Chicas v Cassar 2023 NY Slip Op 00202 Decided on January 18, 2023 Appellate Division, Second Department is an example of how trial courts tend to handle legal malpractice matters…dismiss them and look the other way. The Appellate Division almost summarily reversered.
In May 2015, the plaintiff retained the defendants to represent him in a personal injury action arising from a motor vehicle accident that occurred on May 4, 2015. The defendants settled the personal injury action for the tortfeasor’s policy limit in the amount of $50,000. The defendants took one-third of the recovery as their fee, totaling $16,644.08, plus $22.59 in disbursements, and paid the remaining amount of $33,333.33 to the New York State Insurance Fund to satisfy a workers’ compensation lien. The plaintiff received none of the proceeds. The plaintiff thereafter substituted the law firm of Victor A. Carr & Associates for the defendants. Through his new counsel, the plaintiff settled a Supplemental Underinsured Motorist (hereinafter SUM) claim with his employer’s insurance carrier for the policy limit in the amount of $50,000, and executed a release for the SUM claim.
The plaintiff’s new counsel commenced the instant action against the defendants alleging legal malpractice on the ground that the defendants failed to investigate and pursue recovery from, among others, the alleged tortfeasor personally. The defendants moved for summary judgment dismissing the complaint and, pursuant to 22 NYCRR 130-1.1. to impose sanctions against the plaintiff and his counsel. The plaintiff opposed the defendants’ motion. The Supreme Court granted [*2]that branch of the defendants’ motion which was for summary judgment dismissing the complaint, but denied that branch of their motion which was pursuant to 22 NYCRR 130-1.1 to impose sanctions against the plaintiff and his counsel. The plaintiff appeals, and the defendants cross-appeal.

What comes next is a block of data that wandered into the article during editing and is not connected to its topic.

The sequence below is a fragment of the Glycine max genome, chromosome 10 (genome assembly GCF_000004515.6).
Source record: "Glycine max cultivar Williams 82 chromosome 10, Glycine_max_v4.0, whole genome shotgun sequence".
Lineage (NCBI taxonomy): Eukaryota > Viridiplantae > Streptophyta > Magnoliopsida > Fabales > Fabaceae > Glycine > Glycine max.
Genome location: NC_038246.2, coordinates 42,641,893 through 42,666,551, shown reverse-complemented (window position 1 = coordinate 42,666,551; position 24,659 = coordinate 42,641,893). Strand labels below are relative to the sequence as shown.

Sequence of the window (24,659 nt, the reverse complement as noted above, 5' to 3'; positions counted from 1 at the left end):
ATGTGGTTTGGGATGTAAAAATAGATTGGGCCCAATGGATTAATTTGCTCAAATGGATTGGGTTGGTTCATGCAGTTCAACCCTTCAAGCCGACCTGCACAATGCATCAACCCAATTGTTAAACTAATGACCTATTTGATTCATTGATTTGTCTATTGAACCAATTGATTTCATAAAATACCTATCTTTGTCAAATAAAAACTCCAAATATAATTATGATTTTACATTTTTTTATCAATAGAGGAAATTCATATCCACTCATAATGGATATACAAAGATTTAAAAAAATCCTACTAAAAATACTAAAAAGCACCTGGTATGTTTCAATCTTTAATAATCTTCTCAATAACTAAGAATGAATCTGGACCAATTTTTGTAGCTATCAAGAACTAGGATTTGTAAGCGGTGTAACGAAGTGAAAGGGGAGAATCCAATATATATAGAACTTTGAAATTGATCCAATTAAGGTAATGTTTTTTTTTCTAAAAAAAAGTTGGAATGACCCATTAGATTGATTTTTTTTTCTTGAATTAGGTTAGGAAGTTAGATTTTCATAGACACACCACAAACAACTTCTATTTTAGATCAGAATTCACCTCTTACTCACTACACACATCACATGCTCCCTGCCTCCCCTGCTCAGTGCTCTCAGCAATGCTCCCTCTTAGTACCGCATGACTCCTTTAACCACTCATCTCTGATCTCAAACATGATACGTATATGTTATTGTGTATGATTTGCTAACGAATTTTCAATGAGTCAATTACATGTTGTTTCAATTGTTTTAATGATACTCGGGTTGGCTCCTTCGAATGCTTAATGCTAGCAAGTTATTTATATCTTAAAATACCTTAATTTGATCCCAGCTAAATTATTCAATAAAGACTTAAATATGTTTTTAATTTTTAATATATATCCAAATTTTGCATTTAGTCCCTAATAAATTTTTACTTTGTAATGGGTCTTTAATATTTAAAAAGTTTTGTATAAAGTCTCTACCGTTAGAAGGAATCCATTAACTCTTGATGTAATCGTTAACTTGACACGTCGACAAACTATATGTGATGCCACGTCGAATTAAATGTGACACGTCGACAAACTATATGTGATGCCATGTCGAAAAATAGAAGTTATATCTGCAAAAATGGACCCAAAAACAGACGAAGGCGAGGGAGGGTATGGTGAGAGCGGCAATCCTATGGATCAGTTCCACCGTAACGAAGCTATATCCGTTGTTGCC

Here, the defendants failed to establish, prima facie, that the plaintiff had no actual or ascertainable damages. “The defendant must affirmatively demonstrate the absence of one of the elements of legal malpractice” (EDJ Realty, Inc. v Siegel, 202 AD3d 1059, 1060). The complaint alleged that the damages included the failure to pursue SUM benefits, as well as the failure to pursue recovery against the alleged tortfeasor. Since it was alleged herein, inter alia, that the defendants’ legal malpractice prevented the plaintiff from obtaining a judgment against the alleged tortfeasor, the defendants had the burden of affirmatively demonstrating that the plaintiff would not have prevailed against the alleged tortfeasor or that the alleged tortfeasor did not have personal assets such that his motorist insurance policy limit that was recovered in the amount of $50,000, was the maximum judgment that could have been obtained from him (see id. at 1060). The defendants failed to do so. Accordingly, the Supreme Court should have denied that branch of the defendants’ motion which was for summary judgment dismissing the complaint.”